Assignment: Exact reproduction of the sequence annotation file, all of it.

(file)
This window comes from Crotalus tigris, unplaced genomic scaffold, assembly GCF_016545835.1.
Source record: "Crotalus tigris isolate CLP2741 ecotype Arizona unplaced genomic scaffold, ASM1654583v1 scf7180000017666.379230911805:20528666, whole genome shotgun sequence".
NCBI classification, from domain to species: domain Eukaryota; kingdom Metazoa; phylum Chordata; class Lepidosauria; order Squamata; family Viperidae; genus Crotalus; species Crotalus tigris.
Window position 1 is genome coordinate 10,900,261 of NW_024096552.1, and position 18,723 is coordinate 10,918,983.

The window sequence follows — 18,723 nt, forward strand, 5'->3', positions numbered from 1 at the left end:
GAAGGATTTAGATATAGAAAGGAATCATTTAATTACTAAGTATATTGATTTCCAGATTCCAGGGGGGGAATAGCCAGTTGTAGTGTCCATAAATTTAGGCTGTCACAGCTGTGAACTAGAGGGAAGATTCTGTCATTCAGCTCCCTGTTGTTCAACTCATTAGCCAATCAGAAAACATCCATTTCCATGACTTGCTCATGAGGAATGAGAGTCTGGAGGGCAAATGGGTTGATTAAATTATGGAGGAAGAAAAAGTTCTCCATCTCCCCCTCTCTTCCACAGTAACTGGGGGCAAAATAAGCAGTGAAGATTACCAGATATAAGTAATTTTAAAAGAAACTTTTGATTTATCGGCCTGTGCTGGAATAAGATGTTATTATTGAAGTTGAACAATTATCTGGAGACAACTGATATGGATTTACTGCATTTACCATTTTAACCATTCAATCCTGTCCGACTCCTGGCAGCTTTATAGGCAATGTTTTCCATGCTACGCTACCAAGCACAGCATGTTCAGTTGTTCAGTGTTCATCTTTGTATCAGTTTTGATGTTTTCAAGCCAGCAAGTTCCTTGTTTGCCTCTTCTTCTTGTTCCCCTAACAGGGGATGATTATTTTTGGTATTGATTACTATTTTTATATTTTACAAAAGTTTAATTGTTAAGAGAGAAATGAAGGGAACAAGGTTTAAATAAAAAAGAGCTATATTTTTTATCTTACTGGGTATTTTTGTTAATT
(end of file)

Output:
This window comes from Crotalus tigris, unplaced genomic scaffold, assembly GCF_016545835.1.
Source record: "Crotalus tigris isolate CLP2741 ecotype Arizona unplaced genomic scaffold, ASM1654583v1 scf7180000017666.379230911805:20528666, whole genome shotgun sequence".
NCBI classification, from domain to species: domain Eukaryota; kingdom Metazoa; phylum Chordata; class Lepidosauria; order Squamata; family Viperidae; genus Crotalus; species Crotalus tigris.
Window position 1 is genome coordinate 10,900,261 of NW_024096552.1, and position 18,723 is coordinate 10,918,983.

The window sequence follows — 18,723 nt, forward strand, 5'->3', positions numbered from 1 at the left end:
GAAGGATTTAGATATAGAAAGGAATCATTTAATTACTAAGTATATTGATTTCCAGATTCCAGGGGGGGAATAGCCAGTTGTAGTGTCCATAAATTTAGGCTGTCACAGCTGTGAACTAGAGGGAAGATTCTGTCATTCAGCTCCCTGTTGTTCAACTCATTAGCCAATCAGAAAACATCCATTTCCATGACTTGCTCATGAGGAATGAGAGTCTGGAGGGCAAATGGGTTGATTAAATTATGGAGGAAGAAAAAGTTCTCCATCTCCCCCTCTCTTCCACAGTAACTGGGGGCAAAATAAGCAGTGAAGATTACCAGATATAAGTAATTTTAAAAGAAACTTTTGATTTATCGGCCTGTGCTGGAATAAGATGTTATTATTGAAGTTGAACAATTATCTGGAGACAACTGATATGGATTTACTGCATTTACCATTTTAACCATTCAATCCTGTCCGACTCCTGGCAGCTTTATAGGCAATGTTTTCCATGCTACGCTACCAAGCACAGCATGTTCAGTTGTTCAGTGTTCATCTTTGTATCAGTTTTGATGTTTTCAAGCCAGCAAGTTCCTTGTTTGCCTCTTCTTCTTGTTCCCCTAACAGGGGATGATTATTTTTGGTATTGATTACTATTTTTATATTTTACAAAAGTTTAATTGTTAAGAGAGAAATGAAGGGAACAAGGTTTAAATAAAAAAGAGCTATATTTTTTATCTTACTGGGTATTTTTGTTAATT